Procardia and Pregnancy
In studies of pregnant animals, Procardia (nifedipine) was shown to increase the risk of miscarriages and birth defects, such as cleft palate. However, animals do not always respond to medicines in the same way that humans do. A healthcare provider may still prescribe Procardia if he or she believes the benefits to the mother outweigh the risks to the fetus.
An Overview of Procardia and PregnancyFor women who are pregnant, Procardia® (nifedipine) may not be safe. This is based on animal studies that looked at the effects of Procardia during pregnancy.
What Is Pregnancy Category C?The U.S. Food and Drug Administration (FDA) uses a pregnancy category system to classify the possible risks to a fetus when a specific medicine is taken during pregnancy. Pregnancy Category C is given to medicines that have not been studied in pregnant humans, but do appear to cause harm to the fetus in animal studies. Also, medicines that have not been studied in any pregnant women or animals are automatically given a pregnancy Category C rating.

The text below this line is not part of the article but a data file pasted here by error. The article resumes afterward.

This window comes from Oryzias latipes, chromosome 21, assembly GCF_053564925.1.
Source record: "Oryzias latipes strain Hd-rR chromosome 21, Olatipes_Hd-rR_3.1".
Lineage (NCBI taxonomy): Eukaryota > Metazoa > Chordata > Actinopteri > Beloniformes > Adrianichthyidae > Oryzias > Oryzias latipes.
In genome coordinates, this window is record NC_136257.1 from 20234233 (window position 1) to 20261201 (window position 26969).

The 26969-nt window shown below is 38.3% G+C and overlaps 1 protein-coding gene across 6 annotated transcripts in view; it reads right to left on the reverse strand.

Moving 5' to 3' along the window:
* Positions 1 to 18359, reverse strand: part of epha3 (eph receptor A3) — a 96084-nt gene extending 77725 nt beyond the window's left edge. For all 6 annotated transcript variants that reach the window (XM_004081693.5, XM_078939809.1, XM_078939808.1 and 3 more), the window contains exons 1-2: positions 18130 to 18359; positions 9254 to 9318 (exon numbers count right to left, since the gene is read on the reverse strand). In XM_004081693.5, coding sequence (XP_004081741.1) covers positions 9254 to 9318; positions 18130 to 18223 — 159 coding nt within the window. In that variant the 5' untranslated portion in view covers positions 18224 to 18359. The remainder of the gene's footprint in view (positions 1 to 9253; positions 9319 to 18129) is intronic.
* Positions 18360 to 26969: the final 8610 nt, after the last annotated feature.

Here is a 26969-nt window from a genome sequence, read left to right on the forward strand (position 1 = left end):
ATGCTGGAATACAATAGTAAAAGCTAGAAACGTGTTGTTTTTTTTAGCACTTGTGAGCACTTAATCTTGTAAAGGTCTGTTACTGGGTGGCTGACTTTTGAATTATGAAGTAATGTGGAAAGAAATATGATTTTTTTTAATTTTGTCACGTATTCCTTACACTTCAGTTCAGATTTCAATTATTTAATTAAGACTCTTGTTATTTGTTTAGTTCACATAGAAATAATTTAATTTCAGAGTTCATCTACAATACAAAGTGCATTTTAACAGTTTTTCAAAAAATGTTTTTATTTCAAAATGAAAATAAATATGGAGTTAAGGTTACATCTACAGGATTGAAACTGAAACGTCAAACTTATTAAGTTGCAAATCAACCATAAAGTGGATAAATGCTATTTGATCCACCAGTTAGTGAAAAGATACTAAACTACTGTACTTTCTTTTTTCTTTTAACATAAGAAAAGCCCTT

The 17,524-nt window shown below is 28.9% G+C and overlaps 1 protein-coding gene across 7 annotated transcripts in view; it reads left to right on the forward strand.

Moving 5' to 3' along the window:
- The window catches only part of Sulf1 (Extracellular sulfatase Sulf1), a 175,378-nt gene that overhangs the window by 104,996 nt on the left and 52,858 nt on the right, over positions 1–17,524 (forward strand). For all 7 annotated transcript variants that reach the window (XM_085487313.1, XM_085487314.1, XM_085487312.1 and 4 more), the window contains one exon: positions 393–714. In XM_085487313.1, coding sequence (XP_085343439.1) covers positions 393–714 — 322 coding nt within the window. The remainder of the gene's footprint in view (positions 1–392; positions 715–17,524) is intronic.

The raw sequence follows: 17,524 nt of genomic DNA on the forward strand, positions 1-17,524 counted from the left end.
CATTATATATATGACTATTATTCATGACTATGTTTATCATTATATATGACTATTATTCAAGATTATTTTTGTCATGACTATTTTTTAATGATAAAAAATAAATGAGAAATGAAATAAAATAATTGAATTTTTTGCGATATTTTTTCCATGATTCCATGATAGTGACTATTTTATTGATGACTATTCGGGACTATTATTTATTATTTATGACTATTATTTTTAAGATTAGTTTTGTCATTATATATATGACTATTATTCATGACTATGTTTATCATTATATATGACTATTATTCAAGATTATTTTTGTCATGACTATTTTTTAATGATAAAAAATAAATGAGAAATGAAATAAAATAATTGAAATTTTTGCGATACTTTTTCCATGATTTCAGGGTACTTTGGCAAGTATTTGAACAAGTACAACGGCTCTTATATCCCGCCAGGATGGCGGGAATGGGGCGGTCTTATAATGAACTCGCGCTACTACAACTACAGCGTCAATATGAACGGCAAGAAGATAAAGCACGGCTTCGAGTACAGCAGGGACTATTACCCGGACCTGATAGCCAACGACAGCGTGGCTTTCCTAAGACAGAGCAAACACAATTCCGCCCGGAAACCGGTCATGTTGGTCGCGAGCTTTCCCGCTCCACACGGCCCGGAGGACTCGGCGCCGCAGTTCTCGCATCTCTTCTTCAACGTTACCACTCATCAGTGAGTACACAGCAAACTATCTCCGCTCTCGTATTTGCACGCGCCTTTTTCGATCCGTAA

Procardia was given a pregnancy Category C rating because of potential problems in animal studies. When given to pregnant rabbits, mice, and rats, Procardia increased the risk of miscarriages and birth defects. These birth defects included problems with fingers or toes, rib deformities, and cleft palate.
However, it is important to note that animals do not always respond to medicines in the same way that humans do. Therefore, a pregnancy Category C medicine may be given to a pregnant woman if the healthcare provider believes that the benefits to the pregnant woman outweigh any possible risks to the unborn child.
Procardia is sometimes used to stop preterm labor, especially when other medications have failed. Procardia helps to relax the smooth muscle of the uterus, stopping premature labor. Since Procardia is not approved for stopping preterm labor, this is considered an "off-label" use.